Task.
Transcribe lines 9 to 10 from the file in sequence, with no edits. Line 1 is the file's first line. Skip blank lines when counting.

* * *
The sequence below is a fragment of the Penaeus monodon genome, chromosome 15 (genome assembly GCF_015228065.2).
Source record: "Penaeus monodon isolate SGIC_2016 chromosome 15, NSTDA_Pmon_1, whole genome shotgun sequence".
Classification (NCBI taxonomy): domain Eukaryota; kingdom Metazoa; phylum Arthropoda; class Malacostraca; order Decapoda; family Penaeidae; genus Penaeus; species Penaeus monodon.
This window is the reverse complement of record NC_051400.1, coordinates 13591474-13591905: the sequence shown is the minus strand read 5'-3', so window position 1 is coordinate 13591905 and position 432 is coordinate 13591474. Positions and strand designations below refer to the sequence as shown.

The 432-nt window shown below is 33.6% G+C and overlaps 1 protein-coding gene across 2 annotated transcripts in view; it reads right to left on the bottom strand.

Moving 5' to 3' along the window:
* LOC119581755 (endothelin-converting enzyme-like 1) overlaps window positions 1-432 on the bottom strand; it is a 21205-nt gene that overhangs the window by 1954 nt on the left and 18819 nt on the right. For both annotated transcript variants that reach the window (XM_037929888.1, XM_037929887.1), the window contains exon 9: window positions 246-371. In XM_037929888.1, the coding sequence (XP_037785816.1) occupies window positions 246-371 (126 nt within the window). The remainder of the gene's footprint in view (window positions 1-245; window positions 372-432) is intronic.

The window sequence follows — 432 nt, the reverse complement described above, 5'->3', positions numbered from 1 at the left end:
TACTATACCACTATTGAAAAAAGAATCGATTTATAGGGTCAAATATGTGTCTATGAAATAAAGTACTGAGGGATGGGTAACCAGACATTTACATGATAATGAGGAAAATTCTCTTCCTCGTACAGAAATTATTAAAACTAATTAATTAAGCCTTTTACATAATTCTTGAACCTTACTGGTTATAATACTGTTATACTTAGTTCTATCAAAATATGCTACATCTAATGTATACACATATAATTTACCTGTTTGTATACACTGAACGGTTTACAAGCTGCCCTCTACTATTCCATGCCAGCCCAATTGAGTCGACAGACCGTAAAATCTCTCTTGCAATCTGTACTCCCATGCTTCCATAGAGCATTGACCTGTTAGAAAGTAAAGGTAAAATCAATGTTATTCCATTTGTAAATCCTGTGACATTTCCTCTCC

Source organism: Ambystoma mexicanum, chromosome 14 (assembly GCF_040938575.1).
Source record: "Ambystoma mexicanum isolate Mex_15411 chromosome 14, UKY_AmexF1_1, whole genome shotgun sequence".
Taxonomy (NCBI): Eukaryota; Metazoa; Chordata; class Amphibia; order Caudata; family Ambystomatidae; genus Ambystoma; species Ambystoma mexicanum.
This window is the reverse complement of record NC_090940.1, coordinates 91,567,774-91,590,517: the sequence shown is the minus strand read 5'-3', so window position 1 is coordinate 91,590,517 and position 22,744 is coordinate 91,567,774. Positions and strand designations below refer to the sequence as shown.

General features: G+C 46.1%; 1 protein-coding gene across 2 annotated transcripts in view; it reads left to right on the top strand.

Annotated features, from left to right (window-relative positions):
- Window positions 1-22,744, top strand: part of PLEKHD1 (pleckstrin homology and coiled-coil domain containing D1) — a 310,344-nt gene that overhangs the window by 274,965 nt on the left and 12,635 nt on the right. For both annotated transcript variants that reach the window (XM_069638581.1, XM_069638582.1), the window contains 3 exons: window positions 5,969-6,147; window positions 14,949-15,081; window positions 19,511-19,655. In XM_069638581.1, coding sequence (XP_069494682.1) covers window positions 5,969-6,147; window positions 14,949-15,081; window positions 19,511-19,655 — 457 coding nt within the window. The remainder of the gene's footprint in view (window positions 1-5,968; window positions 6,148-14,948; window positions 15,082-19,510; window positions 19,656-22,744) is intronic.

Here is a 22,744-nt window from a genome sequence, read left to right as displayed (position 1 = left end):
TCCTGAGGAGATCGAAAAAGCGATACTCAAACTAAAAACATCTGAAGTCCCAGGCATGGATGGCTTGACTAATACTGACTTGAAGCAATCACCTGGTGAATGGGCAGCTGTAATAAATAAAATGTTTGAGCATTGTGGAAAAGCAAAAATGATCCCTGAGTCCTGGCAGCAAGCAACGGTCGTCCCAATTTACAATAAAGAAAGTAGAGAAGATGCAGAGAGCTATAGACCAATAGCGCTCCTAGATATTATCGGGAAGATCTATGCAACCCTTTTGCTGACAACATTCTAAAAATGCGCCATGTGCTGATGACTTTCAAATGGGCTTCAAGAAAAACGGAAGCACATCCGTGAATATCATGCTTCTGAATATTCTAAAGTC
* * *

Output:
TACTATACCACTATTGAAAAAAGAATCGATTTATAGGGTCAAATATGTGTCTATGAAATAAAGTACTGAGGGATGGGTAACCAGACATTTACATGATAATGAGGAAAATTCTCTTCCTCGTACAGAAATTATTAAAACTAATTAATTAAGCCTTTTACATAATTCTTGAACCTTACTGGTTATAATACTGTTATACTTAGTTCTATCAAAATATGCTACATCTAATGTATACACATATAATTTACCTGTTTGTATACACTGAACGGTTTACAAGCTGCCCTCTACTATTCCATGCCAGCCCAATTGAGTCGACAGACCGTAAAATCTCTCTTGCAATCTGTACTCCCATGCTTCCATAGAGCATTGACCTGTTAGAAAGTAAAGGTAAAATCAATGTTATTCCATTTGTAAATCCTGTGACATTTCCTCTCC

Source organism: Ambystoma mexicanum, chromosome 14 (assembly GCF_040938575.1).